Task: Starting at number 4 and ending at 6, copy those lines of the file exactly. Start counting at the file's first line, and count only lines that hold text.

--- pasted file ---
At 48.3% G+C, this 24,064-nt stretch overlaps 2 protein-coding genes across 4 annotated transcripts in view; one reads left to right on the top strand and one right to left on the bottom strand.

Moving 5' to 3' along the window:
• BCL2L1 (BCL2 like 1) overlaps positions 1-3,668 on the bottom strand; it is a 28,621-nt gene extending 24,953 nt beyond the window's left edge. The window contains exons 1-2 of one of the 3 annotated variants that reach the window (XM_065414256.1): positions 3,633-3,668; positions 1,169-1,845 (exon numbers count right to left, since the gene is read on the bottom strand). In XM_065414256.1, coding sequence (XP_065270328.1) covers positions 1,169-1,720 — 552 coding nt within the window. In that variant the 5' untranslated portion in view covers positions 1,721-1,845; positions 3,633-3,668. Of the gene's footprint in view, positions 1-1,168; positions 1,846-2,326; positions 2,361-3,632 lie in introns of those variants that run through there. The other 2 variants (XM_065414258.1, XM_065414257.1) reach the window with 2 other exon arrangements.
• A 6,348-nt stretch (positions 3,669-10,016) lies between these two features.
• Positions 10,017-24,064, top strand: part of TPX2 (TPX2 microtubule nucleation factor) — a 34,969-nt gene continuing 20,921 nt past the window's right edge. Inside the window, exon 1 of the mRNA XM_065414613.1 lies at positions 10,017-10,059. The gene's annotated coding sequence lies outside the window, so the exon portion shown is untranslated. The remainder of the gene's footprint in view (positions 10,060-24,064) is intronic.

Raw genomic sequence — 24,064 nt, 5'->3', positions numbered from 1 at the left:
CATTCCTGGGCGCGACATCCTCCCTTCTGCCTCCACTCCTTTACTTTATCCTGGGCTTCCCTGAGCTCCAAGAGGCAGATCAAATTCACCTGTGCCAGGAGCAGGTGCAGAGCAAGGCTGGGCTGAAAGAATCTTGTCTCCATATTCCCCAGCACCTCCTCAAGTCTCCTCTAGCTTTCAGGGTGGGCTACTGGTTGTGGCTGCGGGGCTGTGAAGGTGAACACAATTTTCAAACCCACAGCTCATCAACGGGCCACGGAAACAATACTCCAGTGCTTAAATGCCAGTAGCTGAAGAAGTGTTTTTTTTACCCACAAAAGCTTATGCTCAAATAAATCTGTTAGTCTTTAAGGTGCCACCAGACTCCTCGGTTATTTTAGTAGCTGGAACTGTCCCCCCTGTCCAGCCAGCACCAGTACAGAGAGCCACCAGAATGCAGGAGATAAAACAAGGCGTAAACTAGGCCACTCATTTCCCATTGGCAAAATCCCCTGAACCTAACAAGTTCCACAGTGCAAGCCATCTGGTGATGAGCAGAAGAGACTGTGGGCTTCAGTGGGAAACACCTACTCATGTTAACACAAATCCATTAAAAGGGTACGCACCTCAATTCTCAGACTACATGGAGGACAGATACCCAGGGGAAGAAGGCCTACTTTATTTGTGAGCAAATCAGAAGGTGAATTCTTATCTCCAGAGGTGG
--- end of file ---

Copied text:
• A 6,348-nt stretch (positions 3,669-10,016) lies between these two features.
• Positions 10,017-24,064, top strand: part of TPX2 (TPX2 microtubule nucleation factor) — a 34,969-nt gene continuing 20,921 nt past the window's right edge. Inside the window, exon 1 of the mRNA XM_065414613.1 lies at positions 10,017-10,059. The gene's annotated coding sequence lies outside the window, so the exon portion shown is untranslated. The remainder of the gene's footprint in view (positions 10,060-24,064) is intronic.

Raw genomic sequence — 24,064 nt, 5'->3', positions numbered from 1 at the left: